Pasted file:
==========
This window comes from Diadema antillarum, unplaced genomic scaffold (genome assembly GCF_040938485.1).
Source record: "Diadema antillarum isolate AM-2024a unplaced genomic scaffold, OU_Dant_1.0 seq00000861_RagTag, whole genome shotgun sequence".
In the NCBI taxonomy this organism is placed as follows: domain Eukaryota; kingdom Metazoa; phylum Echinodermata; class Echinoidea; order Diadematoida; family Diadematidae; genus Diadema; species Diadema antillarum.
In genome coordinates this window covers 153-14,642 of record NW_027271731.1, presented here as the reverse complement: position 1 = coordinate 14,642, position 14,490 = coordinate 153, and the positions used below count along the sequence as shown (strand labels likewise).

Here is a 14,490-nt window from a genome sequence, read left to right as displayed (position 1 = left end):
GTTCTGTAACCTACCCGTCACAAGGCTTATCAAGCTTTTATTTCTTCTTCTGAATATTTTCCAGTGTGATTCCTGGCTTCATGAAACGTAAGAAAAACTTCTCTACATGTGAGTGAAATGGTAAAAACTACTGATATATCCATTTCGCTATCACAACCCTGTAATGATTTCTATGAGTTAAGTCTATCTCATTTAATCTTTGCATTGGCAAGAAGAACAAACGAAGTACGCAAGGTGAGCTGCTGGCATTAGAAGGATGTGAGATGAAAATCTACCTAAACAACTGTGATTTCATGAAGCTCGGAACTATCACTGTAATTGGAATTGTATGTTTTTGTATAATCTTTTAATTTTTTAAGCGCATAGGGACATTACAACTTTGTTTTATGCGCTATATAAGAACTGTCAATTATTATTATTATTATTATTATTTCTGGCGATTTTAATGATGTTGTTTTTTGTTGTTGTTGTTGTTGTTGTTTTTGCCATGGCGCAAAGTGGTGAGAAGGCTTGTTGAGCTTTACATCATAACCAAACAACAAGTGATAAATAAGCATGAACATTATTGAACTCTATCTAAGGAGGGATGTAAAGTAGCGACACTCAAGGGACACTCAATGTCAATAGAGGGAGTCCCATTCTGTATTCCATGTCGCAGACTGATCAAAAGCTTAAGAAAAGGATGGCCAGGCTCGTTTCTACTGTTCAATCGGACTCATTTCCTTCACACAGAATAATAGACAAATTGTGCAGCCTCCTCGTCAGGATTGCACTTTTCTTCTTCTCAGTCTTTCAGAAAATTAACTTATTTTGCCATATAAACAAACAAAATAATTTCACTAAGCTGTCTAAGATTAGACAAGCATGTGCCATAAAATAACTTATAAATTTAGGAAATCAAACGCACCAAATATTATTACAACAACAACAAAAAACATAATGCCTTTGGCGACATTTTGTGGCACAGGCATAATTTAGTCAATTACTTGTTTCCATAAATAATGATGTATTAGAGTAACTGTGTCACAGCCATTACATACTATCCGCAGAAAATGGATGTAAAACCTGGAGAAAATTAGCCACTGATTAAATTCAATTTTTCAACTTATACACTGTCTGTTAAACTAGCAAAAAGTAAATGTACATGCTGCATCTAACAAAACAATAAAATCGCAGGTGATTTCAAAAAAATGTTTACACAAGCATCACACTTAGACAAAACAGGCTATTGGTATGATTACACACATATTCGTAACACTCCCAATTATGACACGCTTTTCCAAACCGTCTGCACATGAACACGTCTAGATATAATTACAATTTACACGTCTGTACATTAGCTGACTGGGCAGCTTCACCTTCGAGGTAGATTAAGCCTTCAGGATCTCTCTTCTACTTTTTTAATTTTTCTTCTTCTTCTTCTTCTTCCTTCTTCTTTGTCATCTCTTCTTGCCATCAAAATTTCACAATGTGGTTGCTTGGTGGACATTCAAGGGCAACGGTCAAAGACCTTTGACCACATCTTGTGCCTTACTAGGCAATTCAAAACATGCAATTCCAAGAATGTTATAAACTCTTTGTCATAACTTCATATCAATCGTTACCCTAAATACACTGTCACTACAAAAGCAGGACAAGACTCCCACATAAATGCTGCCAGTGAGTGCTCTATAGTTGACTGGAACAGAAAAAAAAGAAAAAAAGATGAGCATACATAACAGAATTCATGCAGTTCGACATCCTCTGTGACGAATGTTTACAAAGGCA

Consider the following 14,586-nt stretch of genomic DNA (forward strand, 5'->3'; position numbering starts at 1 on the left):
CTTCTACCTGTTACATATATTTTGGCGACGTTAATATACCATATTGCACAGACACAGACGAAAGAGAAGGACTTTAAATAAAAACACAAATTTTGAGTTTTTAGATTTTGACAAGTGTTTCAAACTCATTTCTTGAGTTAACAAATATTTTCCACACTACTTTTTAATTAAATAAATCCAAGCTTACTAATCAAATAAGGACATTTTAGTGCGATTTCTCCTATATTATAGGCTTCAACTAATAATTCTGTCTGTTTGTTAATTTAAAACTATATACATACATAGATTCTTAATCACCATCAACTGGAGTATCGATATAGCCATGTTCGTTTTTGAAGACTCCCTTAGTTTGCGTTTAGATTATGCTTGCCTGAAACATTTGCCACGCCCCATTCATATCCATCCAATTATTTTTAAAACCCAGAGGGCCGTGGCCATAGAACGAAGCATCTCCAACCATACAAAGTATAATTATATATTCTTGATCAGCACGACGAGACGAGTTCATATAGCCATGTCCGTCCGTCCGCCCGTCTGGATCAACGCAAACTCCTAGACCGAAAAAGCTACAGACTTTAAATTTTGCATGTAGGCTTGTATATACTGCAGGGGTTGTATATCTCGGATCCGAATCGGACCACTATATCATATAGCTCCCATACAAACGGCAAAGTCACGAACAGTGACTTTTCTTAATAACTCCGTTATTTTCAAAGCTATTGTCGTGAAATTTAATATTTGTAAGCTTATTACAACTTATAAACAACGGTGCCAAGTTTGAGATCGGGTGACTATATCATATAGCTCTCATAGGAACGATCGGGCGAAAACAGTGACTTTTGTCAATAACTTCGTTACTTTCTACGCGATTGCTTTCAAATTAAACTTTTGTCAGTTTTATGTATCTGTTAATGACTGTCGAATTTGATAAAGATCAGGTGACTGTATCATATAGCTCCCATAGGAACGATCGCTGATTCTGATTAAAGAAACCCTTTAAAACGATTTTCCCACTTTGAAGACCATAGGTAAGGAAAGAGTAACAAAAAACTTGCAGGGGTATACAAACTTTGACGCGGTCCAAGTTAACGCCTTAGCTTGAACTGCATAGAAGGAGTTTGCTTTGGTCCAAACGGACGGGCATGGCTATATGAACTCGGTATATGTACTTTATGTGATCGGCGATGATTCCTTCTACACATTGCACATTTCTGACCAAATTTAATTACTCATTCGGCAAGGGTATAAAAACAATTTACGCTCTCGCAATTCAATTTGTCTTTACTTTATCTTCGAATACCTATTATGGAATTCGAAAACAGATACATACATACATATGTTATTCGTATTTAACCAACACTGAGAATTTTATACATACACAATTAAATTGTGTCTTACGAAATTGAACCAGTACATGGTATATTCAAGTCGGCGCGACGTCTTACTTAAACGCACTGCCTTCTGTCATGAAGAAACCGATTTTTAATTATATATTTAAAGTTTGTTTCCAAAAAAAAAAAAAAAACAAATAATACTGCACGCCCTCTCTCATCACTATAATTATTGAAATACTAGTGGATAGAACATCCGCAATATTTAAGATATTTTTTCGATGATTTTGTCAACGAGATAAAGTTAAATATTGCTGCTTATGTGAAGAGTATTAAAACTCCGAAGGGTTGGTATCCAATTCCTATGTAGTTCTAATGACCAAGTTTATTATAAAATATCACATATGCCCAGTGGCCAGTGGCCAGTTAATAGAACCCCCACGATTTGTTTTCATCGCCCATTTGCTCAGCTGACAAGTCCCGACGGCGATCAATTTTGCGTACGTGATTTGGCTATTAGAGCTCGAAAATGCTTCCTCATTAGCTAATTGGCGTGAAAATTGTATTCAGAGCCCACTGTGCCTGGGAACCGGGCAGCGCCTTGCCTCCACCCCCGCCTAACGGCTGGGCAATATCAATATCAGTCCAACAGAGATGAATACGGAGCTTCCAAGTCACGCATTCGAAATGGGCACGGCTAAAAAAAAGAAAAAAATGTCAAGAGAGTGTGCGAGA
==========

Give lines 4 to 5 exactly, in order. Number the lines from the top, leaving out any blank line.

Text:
In genome coordinates this window covers 153-14,642 of record NW_027271731.1, presented here as the reverse complement: position 1 = coordinate 14,642, position 14,490 = coordinate 153, and the positions used below count along the sequence as shown (strand labels likewise).

Here is a 14,490-nt window from a genome sequence, read left to right as displayed (position 1 = left end):